One of the simple joys in life is the appreciation of artistic and literary beauty. To stand in amazement the way a simple brush in one’s hand captures a moment in time. How the construction of a sentence can stir the deepest emotions. When I walk into the Albuquerque Museum and encounter Wilson Hurley’s painting of the Sandia’s or read Thoreau’s description of his beloved pond - “Walden is blue at one time and green at another, even from the same point of view. Lying between the earth and the heavens, it partakes of the color of both.”
But for all the majestic brush strokes or words, it captures just one dimension, a moment in time. While magnificent, we can only appreciate them from a distance. Not life, but an image on canvas or paper. You cannot hear the birds, smell the trees, feel the sun on your face or see the fish moving beneath the water. We are viewing one person’s interpretation of the world.
Have you ever wondered why in all the images of the Good Shepherd, we are always clean, white, innocent lambs? What artist decided that? If I were to be accurately depicted it would be as a raggedy old goat. All different colors - brown, white, red, black, maybe some yellow. Beard sprouting all over, 5 horns going every which way. Crooked leg, blood shot eyes, bloody lip, and a sarcastic grin. I know Jesus would have this exasperated look on his face because I would be struggling to get out of his arms. My life is a testament as to why Jesus has that crook in the shepherd’s staff – to keep bringing me back.
Honestly, don’t we all want to be the spotless lamb over the smelly goat? Therein lies the problem. We create images of ourselves, those around us, and of God. It is said that God and reality are so much greater than our ability to comprehend them that we constantly attempt to tame and control them and thereby alleviate our anxiety. And when we put ourselves in control God and others, we cheat ourselves of the opportunity to know God and others. We settle for life at a distance.
We settle for life at a distance, and go through life wondering why our interactions seem routine and bring little satisfaction. We wonder why people do not respond to us. Why should they? We are living at a distance. We become rigid, find fault with others, and our relationship with God becomes less important. We see is an image of others and blind to the beauty and mystery of who they really are.
I believe this is what Jesus impressing upon the Pharisees. The disciples do not wash their hands before eating. While unsavory, does it matter to God? In the image the Pharisees created - Yes. They question Jesus and his faithfulness to God. Jesus then challenges this created image of God. He points out that they are painting a one dimensional portrait. God at a distance, all while ignoring living, indefinable, all encompassing God.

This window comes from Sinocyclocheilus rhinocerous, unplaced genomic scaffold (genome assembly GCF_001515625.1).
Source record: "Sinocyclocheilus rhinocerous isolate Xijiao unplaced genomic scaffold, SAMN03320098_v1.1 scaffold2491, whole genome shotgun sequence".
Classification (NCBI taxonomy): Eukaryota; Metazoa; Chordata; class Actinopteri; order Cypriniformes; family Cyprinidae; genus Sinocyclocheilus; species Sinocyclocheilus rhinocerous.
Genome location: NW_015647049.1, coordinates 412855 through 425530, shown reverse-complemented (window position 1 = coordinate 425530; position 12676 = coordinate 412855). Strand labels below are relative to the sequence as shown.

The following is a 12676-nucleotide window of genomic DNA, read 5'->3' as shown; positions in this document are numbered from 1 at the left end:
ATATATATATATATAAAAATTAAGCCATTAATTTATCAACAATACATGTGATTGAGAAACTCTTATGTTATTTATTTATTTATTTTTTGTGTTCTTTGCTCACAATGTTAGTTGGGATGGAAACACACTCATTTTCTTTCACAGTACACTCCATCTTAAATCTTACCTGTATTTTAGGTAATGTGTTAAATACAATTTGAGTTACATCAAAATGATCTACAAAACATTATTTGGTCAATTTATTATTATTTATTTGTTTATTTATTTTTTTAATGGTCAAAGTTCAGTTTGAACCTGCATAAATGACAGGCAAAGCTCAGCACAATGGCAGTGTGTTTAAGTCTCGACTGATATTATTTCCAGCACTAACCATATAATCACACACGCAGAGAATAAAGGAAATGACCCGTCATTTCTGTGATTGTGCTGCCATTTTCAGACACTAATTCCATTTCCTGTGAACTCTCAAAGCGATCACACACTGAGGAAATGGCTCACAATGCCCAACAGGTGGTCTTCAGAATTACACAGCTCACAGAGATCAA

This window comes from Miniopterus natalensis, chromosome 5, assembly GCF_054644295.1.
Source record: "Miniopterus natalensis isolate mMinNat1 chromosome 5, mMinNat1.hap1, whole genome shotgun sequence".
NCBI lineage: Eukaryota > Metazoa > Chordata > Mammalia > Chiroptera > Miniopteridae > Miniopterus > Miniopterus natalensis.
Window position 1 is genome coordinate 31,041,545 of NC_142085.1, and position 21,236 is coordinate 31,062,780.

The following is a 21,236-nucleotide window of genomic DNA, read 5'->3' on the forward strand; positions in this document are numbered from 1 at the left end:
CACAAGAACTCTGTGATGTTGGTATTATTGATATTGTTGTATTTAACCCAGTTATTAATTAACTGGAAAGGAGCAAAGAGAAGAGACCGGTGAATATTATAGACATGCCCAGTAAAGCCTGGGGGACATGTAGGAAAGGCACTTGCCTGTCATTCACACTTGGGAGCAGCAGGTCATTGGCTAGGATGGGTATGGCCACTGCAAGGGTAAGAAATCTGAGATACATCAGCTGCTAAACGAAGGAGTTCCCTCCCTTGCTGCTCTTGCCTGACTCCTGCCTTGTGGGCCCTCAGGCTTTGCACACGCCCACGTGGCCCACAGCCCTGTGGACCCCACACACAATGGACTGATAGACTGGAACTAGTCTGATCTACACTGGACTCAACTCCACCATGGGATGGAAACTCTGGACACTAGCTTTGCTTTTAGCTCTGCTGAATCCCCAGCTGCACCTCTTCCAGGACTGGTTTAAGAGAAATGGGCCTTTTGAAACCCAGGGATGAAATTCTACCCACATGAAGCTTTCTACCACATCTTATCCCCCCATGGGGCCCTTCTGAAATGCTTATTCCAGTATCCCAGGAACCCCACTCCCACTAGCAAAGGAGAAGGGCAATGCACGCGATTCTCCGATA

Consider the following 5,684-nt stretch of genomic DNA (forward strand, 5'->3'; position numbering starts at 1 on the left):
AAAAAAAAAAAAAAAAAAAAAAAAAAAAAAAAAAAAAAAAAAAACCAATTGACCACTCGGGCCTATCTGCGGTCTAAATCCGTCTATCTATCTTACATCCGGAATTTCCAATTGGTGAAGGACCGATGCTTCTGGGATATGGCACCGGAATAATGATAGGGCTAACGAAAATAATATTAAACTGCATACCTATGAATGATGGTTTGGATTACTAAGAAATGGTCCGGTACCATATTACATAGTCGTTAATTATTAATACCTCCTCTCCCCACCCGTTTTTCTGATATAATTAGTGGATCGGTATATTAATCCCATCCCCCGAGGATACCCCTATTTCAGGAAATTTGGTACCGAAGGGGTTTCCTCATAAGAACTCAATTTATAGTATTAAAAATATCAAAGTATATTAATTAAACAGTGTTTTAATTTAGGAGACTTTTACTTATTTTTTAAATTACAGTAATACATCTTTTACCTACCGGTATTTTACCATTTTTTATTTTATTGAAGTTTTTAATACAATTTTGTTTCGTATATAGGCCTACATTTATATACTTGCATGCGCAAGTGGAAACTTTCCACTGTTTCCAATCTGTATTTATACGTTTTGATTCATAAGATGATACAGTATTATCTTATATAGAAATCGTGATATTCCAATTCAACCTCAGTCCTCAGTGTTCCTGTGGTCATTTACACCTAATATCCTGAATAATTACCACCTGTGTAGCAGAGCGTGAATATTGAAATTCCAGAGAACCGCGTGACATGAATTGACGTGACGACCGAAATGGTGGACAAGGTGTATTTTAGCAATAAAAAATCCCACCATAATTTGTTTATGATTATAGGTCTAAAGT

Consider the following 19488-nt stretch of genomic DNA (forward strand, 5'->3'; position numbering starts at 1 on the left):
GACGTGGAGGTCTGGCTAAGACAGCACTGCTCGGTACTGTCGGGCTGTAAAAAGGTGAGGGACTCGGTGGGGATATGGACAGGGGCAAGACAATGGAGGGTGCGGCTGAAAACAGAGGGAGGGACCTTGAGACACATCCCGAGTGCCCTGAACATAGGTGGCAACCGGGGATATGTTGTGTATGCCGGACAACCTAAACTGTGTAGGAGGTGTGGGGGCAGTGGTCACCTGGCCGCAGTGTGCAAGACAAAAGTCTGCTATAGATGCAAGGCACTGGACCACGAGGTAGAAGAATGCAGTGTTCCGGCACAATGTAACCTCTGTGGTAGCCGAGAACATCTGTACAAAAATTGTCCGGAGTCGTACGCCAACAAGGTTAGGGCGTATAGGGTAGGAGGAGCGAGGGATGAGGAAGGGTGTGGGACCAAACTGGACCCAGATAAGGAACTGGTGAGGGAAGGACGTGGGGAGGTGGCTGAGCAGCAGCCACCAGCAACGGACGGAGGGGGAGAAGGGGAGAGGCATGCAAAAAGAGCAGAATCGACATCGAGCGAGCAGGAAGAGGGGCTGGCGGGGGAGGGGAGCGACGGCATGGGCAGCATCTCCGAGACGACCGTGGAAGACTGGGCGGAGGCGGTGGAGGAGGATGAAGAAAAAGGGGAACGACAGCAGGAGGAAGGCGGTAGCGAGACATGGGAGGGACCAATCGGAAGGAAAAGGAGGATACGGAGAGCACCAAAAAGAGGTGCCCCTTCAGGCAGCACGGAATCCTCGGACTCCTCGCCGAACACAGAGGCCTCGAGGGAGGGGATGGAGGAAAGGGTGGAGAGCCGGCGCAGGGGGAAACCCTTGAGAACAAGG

The Pharisees like their created image of God They can control God and thus others. We believe we know what God wants, what God likes, what pleases God. We fit God into our picture while forgetting we are created in God’s image. You can hear Jesus’ frustration: “Quit trying to control God. Just Experience God. Simply Love God.” When we conform God to our desires, love narrows, sin begins and the rigidity that darkens our lives seems natural.
We notice the dirt on Jesus’ hands, and not the love in his heart. We see an unclean person, and not the cleansing love of Christ. If we do it with God, we do it with others. Fewer people fit in the picture. I decided to play a word game with a group of friends, I would describe a person, and they were to respond with the dominant cultural characterization. I asked them to be honest. These are the results.
I said -Young, unmarried African American Woman with three children, the response – welfare mom. Hispanic teen, with baggy pants standing – gang member, drug dealer. Immigrant – illiterate, free government services. White family living in a trailer – redneck, racist. Overweight – no control. Rich white woman – snob, greedy. We create these images of people, without experiencing who they are. Easier to create an image then asking what led this young women to raise her children alone. What caused the dependence on eating, why the rich woman does not speak, do we care she is lonely or hurting. Creating images is easy because it requires little effort.